2022 COVID-19 Recovery for Routine Immunization Programs Fellowship ~ Case Study

Catch-up Routine Immunization to Restore Childhood Immunization Coverage Following COVID-Induced Declines in Zamboanga Peninsula, Philippines

In May 2022, Sabin’s Boost Community and the World Health Organization (WHO) launched the first cohort of the "COVID-19 Recovery for Routine Immunization Programs Fellowship". The aim of this program was to strengthen the capacity of national and sub-national immunization professionals to plan and implement immunization programming during the COVID-19 recovery period, with the ultimate goal of reversing the declining rates of immunization coverage. After an intensive live engagement series, Fellows were tasked with drafting their own strategic proposal for implementation or case study for publication. This series of Bright Spots that shares Fellows' key learnings and takeaways from the program.


Even before the COVID-19 pandemic, immunization rates were low and declining in the Philippines, where the national-level Fully-Immunized Child (FIC) coverage decreased from 70% in 2015 to only 61.5% in 2020. The 2017 Dengvaxia controversy, in which an alleged increased risk for dengue was reported among children who received school-based immunization, contributed to this decline, resulting in measles and polio outbreaks in 2018 and 2019.¹ Starting with the first case of COVID-19 in the Philippines in March 2020, the WHO and UNICEF have sounded an alarm on the possible decline of routine immunization, predicting two million children in the Philippines may miss out on vaccination.² With the threat of disease resurgence, the Department of Health (DOH) instituted the Measles-Rubella (MR) and Oral Polio Vaccine (OPV) Supplemental Immunization Activity (SIA) from October to November 2020 to interrupt disease transmission. ¹

Zamboanga Peninsula, with a total population of 3,834,801, is in the western part of Mindanao Island, Philippines. Consisting of three provinces, more than 18% of its 1,904 barangays (the smallest administrative division in the Philippines) belong to geographically isolated and disadvantaged areas (GIDA). With intensified campaigns before the start of the pandemic, the FIC rate in Zamboanga Peninsula increased to 63% in 2020; however further declines in FIC coverage were experienced after the COVID-19 pandemic began. Though the Zamboanga Peninsula achieved population immunity of 95.8% among children ages 9-59 months for OPV/IPV and MCV through the MR and OPV Supplemental Immunization Activity, FIC coverage rates continued to decrease to 52% in the first quarter of 2021.

Given the need to maintain immunity to prevent outbreaks, the DOH issued streamlined guidelines for conducting routine catch-up immunization activities, which began in October 2021. However, COVID-19 vaccination and routine immunization efforts continued to share and compete for the same resources (e.g., human resources, logistics, providers, commodities, and local government unit commitment), leading to lower routine immunization coverage and an increase to only 59% FIC coverage in Zamboanga Peninsula by the end of 2021.


A Barangay health worker visiting mothers and their children to bring them to a nearby vaccination site.

Following the successful stakeholder collaboration conducted for coordination and planning of National COVID-19 Vaccination Days, the National Inter-Agency Task Force for Emerging Diseases (NIATF) created multi-agency policies to address supply needs and gaps in demand generation, endorsing the redirection of human resources to conduct routine and catch-up activities. The DOH also created guidelines for national vaccination days for catch-up activities for under-immunized vulnerable children, called “Chikiting Bakunation Days: National Vaccination Days for Catch-up and Routine immunization”. The target for the catch-up immunization campaign was to vaccinate at least 80% of infants ages 0-23 months who missed any of their routine immunizations.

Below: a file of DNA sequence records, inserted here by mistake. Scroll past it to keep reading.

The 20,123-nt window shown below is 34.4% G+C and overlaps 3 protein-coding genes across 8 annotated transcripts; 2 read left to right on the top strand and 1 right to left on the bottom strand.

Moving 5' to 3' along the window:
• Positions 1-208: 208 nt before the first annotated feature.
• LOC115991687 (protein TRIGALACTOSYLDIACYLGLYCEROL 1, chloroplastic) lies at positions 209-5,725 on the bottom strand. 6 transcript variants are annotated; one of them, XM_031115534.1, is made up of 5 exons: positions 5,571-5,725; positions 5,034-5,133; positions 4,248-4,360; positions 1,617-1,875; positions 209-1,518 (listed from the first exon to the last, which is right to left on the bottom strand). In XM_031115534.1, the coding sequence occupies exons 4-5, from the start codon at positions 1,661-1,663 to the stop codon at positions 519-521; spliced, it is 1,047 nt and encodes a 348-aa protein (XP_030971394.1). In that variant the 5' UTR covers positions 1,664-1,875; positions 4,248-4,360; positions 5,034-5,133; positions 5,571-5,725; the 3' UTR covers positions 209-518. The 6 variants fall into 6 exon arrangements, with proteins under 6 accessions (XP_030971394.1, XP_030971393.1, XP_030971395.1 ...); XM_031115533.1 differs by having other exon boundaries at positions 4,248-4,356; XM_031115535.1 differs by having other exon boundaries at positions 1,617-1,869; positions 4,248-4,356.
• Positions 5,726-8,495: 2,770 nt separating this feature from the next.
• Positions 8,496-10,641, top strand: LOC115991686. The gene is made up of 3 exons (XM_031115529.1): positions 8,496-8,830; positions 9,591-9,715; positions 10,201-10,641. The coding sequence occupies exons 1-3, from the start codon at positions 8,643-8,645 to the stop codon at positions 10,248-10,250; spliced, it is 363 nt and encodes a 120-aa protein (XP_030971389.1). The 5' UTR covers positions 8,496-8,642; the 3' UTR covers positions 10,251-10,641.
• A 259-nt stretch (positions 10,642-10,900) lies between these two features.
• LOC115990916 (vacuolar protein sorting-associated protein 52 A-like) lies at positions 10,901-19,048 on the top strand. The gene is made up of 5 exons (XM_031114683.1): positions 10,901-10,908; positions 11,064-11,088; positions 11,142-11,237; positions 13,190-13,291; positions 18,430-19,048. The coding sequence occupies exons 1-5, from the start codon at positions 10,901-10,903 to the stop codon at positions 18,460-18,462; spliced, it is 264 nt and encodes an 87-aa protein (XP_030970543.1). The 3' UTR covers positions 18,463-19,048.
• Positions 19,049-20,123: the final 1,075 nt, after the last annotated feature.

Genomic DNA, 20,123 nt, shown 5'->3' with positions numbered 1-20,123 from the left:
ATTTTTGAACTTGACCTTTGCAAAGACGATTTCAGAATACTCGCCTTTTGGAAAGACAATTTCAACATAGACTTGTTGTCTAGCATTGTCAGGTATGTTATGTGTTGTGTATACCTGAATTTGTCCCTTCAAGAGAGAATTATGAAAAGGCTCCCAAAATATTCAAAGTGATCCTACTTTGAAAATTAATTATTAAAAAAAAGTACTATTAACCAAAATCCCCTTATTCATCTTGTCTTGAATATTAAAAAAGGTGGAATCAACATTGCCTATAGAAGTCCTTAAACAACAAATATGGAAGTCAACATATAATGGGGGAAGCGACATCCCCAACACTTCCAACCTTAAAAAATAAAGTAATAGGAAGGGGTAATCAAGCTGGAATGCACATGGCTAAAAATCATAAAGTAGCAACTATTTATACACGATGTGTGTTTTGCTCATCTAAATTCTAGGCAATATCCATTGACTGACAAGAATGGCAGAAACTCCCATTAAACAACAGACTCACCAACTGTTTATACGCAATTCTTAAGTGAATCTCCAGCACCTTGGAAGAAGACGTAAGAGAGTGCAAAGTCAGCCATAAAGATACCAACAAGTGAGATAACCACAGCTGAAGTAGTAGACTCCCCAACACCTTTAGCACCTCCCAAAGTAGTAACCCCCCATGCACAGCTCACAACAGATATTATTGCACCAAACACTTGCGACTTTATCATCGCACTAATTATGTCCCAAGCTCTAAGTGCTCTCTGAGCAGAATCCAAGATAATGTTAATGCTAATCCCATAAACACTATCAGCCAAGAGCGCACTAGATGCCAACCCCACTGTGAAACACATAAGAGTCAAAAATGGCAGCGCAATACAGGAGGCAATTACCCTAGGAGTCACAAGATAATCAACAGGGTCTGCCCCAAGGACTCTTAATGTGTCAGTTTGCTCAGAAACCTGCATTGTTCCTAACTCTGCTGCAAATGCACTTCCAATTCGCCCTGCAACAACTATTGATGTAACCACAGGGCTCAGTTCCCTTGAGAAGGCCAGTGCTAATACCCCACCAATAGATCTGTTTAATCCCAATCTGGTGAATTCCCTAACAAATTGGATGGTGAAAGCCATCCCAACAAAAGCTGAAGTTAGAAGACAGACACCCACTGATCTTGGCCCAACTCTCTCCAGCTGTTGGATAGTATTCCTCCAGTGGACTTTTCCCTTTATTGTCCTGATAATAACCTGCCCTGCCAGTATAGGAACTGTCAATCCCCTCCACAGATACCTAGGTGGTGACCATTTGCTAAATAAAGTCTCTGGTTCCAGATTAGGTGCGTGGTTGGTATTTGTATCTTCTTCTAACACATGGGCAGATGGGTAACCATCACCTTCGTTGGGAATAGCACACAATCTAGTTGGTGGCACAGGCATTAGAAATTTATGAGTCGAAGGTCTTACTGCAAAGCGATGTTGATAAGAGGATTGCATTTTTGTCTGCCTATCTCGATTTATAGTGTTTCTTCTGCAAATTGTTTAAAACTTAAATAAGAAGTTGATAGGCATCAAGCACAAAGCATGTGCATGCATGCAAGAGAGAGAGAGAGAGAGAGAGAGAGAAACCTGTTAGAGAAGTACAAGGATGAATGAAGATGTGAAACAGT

In October 2021, the National Immunization Program (NIP) Manager met with representative NIP coordinators at the sub-national/regional DOH offices to create and disseminate guidelines for routine catch-up for immunization. These guidelines were then cascaded to all NIP coordinators, including those from the Zamboanga Peninsula.

Four micro-planning workshops were conducted to plan activities in the Zamboanga Peninsula: one in Zamboanga City and Isabela City, one in Zamboanga Sibugay, one in Zamboanga del Norte, and one in Zamboanga del Sur. Conducted virtually due to COVID-19 movement restrictions, these sessions enabled collaboration among the Health Officers, NIP coordinators, and Health Education and Promotion officers of the different provinces, cities and municipalities of Zamboanga Peninsula. Inter-agency stakeholders also attended, such as health and nutrition sector representatives from the Department of Education, Philippine National Police, and the Department of Social Welfare and Development; governance sector representatives of the Department of Interior and Local Government; and local chief executives.


Participants in these micro-planning workshops planned the following activities at the provincial, city, and municipal levels:

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Assessment of immunization reports and coverage to identify barangays and puroks, a zone within the barangay, with a high number of unimmunized children.

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Identification of children under 23 months who missed their primary immunization series through a review of master listings, target client lists, and immunization cards.

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Hosting of routine catch-up immunization activities the final week of each month, utilizing strategies such as door-to-door vaccination, modified fixed posts (e.g., school/barangay gymnasiums, temporary outreach sites in puroks), and fixed sites (e.g., barangay health station, rural health units, district health centers).


Recording of all activities, updating of target children lists, and sharing of routine catch-up accomplishments.


Sharing of vaccine supply chain and management procedures and the surveillance and reporting of adverse events following immunization (AEFI) with the DOH.